We’re entering the hope-and-change grain market


December will soon be here. A fifth of the corn crop is still in the field, and it is raining.

I haven’t had the heart to wade to the rain gauge mounted to the side of my Do-All thrower post, but I dumped three and a half inches out while my city-boy sons were playing over the holiday. They come home from the confines of town life and catch up with their handguns in the back yard. Added to the mix this week was a battlefield Lugar that Nate’s father-in-law passed down to him.


It sounded like another couple of inches fell during the night, as I lay awake and listened to it. The old farmer in me has to hear the rain and decide whether to be glad for the rest it brings or complain because we didn’t need it and there is work to be done.

There is always something to be glad for or to complain about, and force of habit always brings me down on the side of complaint. In this case, the rain means that there is a fifth of the crop still to be harvested, and no progress may be made now until the ground freezes.

Not too much drying goes on in December, although the guys with tracks might be tempted on good days.

Corn still standing

Many farmers finally finished, but they have neighbors who didn’t. The farmers I talked to yesterday were a mix, with one having 300 acres to go, one having 200, and several that got done on the end of the last (sort of) dry spell last week.

Now they can go back to thinking about how to get the beans dry that are not in a drying bin and how to market this crop.

Goodbye, $7 corn

The optimistic think the crop is in the bin, and there is plenty of time to wait for the good prices to return. $7 corn came and went, and $5.75 doesn’t look good any more.

While the farmers are looking for the bounce, the market is struggling to put in a bottom on corn, beans, and wheat. The holiday trading of last week did not help.

After the holiday, Friday trading was depressing. The corn was down 8 1/2 cents. The beans were off 16. March wheat was down 5 1/4. Maybe Friday trading reflected the fact that some traders took a long weekend.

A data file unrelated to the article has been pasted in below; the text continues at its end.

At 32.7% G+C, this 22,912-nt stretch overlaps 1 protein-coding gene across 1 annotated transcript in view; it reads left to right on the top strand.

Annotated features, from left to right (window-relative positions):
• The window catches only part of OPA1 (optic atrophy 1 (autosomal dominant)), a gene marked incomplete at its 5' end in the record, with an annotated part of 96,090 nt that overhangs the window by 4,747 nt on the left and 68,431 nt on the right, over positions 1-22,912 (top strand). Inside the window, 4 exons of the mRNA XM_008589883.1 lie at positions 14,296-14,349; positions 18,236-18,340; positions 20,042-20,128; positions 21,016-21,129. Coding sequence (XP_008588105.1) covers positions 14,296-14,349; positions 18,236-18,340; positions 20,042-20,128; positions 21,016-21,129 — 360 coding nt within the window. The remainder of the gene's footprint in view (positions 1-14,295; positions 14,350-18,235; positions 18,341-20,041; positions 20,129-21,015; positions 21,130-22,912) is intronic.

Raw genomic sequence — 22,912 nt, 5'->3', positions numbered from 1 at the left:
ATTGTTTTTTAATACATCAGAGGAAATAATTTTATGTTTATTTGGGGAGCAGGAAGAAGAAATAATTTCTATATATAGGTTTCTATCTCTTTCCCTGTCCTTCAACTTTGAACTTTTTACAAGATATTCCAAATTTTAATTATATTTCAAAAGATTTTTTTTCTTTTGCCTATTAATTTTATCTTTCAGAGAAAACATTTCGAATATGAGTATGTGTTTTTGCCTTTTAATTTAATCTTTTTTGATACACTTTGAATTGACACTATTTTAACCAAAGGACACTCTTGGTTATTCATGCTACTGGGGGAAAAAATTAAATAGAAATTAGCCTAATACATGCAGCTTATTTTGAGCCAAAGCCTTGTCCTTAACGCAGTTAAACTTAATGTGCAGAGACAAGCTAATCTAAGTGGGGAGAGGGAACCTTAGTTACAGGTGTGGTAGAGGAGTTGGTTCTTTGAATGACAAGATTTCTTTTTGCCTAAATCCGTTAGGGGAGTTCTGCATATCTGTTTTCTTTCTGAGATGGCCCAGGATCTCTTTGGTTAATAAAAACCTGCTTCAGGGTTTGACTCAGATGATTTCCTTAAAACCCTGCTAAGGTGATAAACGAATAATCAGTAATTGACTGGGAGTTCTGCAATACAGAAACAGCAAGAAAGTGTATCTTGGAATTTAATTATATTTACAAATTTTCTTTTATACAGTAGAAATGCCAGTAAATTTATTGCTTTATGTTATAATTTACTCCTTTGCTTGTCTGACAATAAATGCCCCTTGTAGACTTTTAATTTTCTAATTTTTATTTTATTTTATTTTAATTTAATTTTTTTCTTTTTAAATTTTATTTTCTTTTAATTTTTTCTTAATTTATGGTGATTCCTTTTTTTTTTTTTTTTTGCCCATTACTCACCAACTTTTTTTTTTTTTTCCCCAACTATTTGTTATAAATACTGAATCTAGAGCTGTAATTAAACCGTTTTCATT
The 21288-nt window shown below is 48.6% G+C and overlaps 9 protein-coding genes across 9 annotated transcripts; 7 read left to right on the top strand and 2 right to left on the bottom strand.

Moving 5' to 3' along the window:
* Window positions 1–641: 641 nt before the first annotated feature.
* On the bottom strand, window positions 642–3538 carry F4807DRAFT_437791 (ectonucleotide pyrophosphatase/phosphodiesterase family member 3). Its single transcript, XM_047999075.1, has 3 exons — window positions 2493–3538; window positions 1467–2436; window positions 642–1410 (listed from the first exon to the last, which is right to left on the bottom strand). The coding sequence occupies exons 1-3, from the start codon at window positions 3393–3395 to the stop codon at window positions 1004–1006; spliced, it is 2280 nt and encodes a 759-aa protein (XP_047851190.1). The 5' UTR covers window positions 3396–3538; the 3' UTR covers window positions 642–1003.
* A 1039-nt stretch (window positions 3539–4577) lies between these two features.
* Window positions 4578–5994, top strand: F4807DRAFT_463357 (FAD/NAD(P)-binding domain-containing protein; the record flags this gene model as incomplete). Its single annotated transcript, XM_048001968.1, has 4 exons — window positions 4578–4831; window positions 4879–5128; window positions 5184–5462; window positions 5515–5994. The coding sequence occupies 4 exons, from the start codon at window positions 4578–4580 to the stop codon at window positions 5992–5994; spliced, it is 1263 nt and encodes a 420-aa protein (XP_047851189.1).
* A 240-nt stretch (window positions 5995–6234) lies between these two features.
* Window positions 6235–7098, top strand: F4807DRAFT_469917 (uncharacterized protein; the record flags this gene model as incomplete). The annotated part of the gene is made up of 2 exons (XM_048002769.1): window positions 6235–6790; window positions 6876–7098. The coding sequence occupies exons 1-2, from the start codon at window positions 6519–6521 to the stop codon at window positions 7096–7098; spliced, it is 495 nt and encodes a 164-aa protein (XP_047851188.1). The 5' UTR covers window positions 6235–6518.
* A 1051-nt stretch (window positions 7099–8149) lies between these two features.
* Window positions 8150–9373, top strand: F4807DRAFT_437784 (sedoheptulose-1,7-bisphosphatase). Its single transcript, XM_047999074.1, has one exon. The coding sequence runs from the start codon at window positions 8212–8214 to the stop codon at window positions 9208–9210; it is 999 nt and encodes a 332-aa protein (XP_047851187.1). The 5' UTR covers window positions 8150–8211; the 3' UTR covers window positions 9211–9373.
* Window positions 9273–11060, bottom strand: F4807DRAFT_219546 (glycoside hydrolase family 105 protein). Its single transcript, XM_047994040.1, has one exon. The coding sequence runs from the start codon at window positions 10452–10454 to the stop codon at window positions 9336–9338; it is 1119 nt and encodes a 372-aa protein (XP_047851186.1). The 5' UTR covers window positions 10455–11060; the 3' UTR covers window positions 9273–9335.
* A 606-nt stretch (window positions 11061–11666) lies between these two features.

Monday gave us a rebound, and hope for some follow-through. Corn was up a dime for awhile, but finished barely even. Soybeans got back 14 1/2 cents of the Friday loss. The March wheat got back four of the five and a quarter lost Friday.

So, maybe the real tale is for Tuesday. Is this the classic “Turnaround Tuesday” that gets a trend started the other way? So far there is hope, since corn is fractionally higher, and beans and wheat are up a couple overnight. But, so far that is just wishful thinking.

Today will give us a feel for the week, but we need to trade the day session.

It is hard to get bullish when the USDA production report came with a smaller crop, but the prices went down. It is hard to be bullish when the news that get talked about has nothing to do with the actual grains, but with outside markets.

Yesterday was a good example, with the reason for better prices given was because of lack of bad economic news out of Europe, and the record Black Friday retail sales. I feel better when the market moves because of something in the actual grain crops.

Once again this morning all the talk is of the outside markets. The Dow was up 291 yesterday and 90 points overnight. Crude oil was up 63 cents. Gold is up most of $5, and the dollar is lower, helping exports.

The reality is that the next fundamental news comes with the January Inventory Reports. Is there any hope in them? Trading will now be with seasonal patterns, with nothing to spook prices until spring.


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